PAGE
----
With all the giddy hoopla about the Democratic Congress’ “first
100 hours”—with all the posturing and grandstanding about
undoing the parade of horrors foisted upon us since 2000—
there’s been something conspicuously absent. There doesn’t
seem to be any great rush to restore the various civil rights
that were laid to waste over the past several years.
Sure, marquee issues like the minimum wage and stem-cell research
are all well and good, but a number of truly startling things
have happened to our most basic freedoms, and few Democrats
squawked while these things were going down. The fact may
well be that the Dems don’t really care that much. Maybe they’re
still afraid that Karl Rove’ll make ’em look “soft on terror”
if they stand up for basic, fundamental freedoms; maybe they
think we’re too stupid to notice what we’ve lost (or maybe
they realize that the lackey mainstream press hasn’t bothered
to tell us what we’ve lost); maybe, just maybe, in their little
black politician hearts, they like things just the way they
Where to start? How about federal ID cards? Heard about them?
It’s kind of sneaky. In 2005, Congress passed a law that requires
all states to conform their drivers’ licenses to strict uniform
standards. Fair enough, but wait, there’s more! The law then
says that in 2008 non-conforming drivers licenses will no
longer be accepted for federal “official purposes.” And what’s
an “official purpose”? Anything the Department of Homeland
Security wants it to be. Transactions at federally insured
banks? IDs at federally regulated airports? Yup! So, you see,
it’s not mandatory that you have one of these stealth
national ID cards. It’s only mandatory if you want to live
like a normal modern human being.
And what’s gonna be on your card? Your basic info, plus digitized
versions of your photograph and signature, and there could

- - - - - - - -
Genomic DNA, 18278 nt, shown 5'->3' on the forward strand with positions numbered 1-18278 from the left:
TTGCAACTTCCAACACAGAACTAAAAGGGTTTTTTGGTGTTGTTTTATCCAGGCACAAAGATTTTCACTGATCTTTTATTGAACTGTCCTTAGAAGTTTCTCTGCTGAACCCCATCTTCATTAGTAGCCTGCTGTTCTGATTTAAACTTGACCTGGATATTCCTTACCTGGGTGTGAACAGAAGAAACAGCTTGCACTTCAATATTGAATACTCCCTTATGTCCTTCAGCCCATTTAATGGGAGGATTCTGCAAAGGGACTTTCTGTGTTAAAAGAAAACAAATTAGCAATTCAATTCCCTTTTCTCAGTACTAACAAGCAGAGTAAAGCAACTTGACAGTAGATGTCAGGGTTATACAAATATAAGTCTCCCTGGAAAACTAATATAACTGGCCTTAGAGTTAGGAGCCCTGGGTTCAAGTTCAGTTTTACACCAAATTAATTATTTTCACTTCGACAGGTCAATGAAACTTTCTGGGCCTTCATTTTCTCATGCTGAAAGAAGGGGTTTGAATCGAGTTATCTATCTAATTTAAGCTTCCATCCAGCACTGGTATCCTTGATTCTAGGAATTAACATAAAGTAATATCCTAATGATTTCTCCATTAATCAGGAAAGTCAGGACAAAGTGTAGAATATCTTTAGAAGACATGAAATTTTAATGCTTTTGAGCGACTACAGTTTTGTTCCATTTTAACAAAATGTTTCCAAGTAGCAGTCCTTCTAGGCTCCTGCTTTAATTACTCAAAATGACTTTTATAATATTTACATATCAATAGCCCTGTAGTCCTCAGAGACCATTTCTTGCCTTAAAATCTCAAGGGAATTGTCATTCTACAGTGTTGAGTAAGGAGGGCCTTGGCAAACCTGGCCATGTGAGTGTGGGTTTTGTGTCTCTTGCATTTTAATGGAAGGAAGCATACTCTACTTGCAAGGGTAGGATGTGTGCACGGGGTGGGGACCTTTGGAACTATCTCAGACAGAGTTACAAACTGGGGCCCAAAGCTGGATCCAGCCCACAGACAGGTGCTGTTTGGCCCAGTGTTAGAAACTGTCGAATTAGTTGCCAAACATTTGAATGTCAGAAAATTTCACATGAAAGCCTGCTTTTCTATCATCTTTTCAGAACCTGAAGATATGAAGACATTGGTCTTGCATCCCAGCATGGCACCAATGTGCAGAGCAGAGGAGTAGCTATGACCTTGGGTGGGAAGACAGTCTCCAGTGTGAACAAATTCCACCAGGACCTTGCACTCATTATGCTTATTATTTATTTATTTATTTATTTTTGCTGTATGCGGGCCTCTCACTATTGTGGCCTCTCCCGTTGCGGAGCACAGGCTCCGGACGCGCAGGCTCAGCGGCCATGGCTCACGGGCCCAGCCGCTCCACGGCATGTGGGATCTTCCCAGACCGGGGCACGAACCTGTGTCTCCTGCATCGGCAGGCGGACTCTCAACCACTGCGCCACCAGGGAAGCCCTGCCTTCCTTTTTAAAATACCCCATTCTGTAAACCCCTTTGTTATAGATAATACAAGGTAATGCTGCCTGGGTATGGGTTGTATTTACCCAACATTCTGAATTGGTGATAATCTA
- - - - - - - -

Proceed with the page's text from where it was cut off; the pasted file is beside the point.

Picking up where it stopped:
easily be more things, like your fingerprints or retinal scans,
if that’s what Homeland Security wants. And all this information
has to be stored by the states in readily transferable and
searchable databases for at least 10 years, and states will
have to share all your info with other governmental entities,
no questions asked. And maybe your license will be loaded
with a tiny chip that can be read remotely by anybody with
the right equipment, without you even knowing it.
So, as they say in the old movies set in Nazi-controlled Europe:
“Zor paypahs? You haff zor paypahs?” And the really alarming
thing is that you don’t have to even show them your papers.
They’ll already have them.
Since the bill authorizing this was tacked onto a 2005 emergency
military-spending-authorization bill, it sailed through the
Senate (100-0) and the House (368-58). Just like that. And
I don’t see anybody rushing to undo it.
And how ’bout that habeas corpus? Latin for “you have the
body,” habeas corpus represents the right to challenge imprisonment
by the government. It’s one of the oldest tenets of Western
law and, traditionally, countries that didn’t have it were
considered barbaric and profound enemies of basic human rights.
China and any of those old dictatorships in South America
come to mind. You know, places where people disappear.
The United States joined the club last year when Congress
passed the Military Commission Act, which allows the government
to detain anyone “engaged in hostilities or who has purposefully
and materially supported hostilities against the United States”
as determined by “tribunals” appointed by the President. Basically,
the President can decide you’re a bad guy, and you can be
picked up and held without charge. Indefinitely. Add to that
the current regime’s enthusiastic support for torture—whether
done here, at Guantanamo, or outsourced to shady governments
in Eastern Europe—and you’ve got a policy paradigm that just
pisses all over the United States flag.
Twelve Democratic senators and 32 House members voted for
this. And despite a lot of wailing and gnashing of teeth when
the bill originally got passed last year, I haven’t seen any
effort yet to reverse this shameful and dangerous law.
The Military Commission Act is, by any rational measure, unconstitutional
three or four different ways, most notably through Article
1, Section 9’s provision that “[t]he privilege of the Writ
of Habeas Corpus shall not be suspended, unless when in Cases
of Rebellion or Invasion the public Safety may require it.”
You seen any invasions or rebellions around here lately? Anybody?
So the law should be vulnerable to a constitutional challenge,
except now that we’ve got a Supreme Court packed with Federalist
Society neo-con clones. The Court today is a worse and even
more disingenuous court that the one that “elected” our president
in 2000 (remember that one, where the five conservatives forgot
their long obsession with “states’ rights”?), so the likelihood
of a reasoned and just decision on something like habeas corpus
would appear to be somewhere between slim and none.
So write your representatives. Tell them you’d like our country